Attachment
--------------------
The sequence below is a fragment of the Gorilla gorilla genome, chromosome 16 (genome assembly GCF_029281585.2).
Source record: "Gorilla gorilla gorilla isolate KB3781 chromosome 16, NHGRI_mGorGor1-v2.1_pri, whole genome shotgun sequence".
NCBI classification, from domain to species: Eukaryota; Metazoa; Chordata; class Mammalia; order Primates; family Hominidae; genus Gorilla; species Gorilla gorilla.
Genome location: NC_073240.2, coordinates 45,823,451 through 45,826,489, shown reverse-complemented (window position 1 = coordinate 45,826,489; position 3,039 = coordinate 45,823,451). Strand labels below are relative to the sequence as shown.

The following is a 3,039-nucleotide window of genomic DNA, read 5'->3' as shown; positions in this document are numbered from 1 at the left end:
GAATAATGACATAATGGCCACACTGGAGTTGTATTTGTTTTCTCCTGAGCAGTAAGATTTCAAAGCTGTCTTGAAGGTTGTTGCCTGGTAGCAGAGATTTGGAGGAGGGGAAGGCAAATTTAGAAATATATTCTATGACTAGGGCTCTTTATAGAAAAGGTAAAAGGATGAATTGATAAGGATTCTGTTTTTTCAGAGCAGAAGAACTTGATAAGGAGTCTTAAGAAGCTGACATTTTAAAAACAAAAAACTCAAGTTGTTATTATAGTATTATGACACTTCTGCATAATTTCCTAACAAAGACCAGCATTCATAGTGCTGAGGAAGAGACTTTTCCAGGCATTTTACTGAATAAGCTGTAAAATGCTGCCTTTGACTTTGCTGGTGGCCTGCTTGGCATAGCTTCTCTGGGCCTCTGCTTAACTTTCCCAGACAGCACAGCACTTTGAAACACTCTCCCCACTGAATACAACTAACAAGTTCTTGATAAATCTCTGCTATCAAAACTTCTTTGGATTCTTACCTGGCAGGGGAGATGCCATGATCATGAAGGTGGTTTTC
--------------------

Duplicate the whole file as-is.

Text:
The sequence below is a fragment of the Gorilla gorilla genome, chromosome 16 (genome assembly GCF_029281585.2).
Source record: "Gorilla gorilla gorilla isolate KB3781 chromosome 16, NHGRI_mGorGor1-v2.1_pri, whole genome shotgun sequence".
NCBI classification, from domain to species: Eukaryota; Metazoa; Chordata; class Mammalia; order Primates; family Hominidae; genus Gorilla; species Gorilla gorilla.
Genome location: NC_073240.2, coordinates 45,823,451 through 45,826,489, shown reverse-complemented (window position 1 = coordinate 45,826,489; position 3,039 = coordinate 45,823,451). Strand labels below are relative to the sequence as shown.

The following is a 3,039-nucleotide window of genomic DNA, read 5'->3' as shown; positions in this document are numbered from 1 at the left end:
GAATAATGACATAATGGCCACACTGGAGTTGTATTTGTTTTCTCCTGAGCAGTAAGATTTCAAAGCTGTCTTGAAGGTTGTTGCCTGGTAGCAGAGATTTGGAGGAGGGGAAGGCAAATTTAGAAATATATTCTATGACTAGGGCTCTTTATAGAAAAGGTAAAAGGATGAATTGATAAGGATTCTGTTTTTTCAGAGCAGAAGAACTTGATAAGGAGTCTTAAGAAGCTGACATTTTAAAAACAAAAAACTCAAGTTGTTATTATAGTATTATGACACTTCTGCATAATTTCCTAACAAAGACCAGCATTCATAGTGCTGAGGAAGAGACTTTTCCAGGCATTTTACTGAATAAGCTGTAAAATGCTGCCTTTGACTTTGCTGGTGGCCTGCTTGGCATAGCTTCTCTGGGCCTCTGCTTAACTTTCCCAGACAGCACAGCACTTTGAAACACTCTCCCCACTGAATACAACTAACAAGTTCTTGATAAATCTCTGCTATCAAAACTTCTTTGGATTCTTACCTGGCAGGGGAGATGCCATGATCATGAAGGTGGTTTTC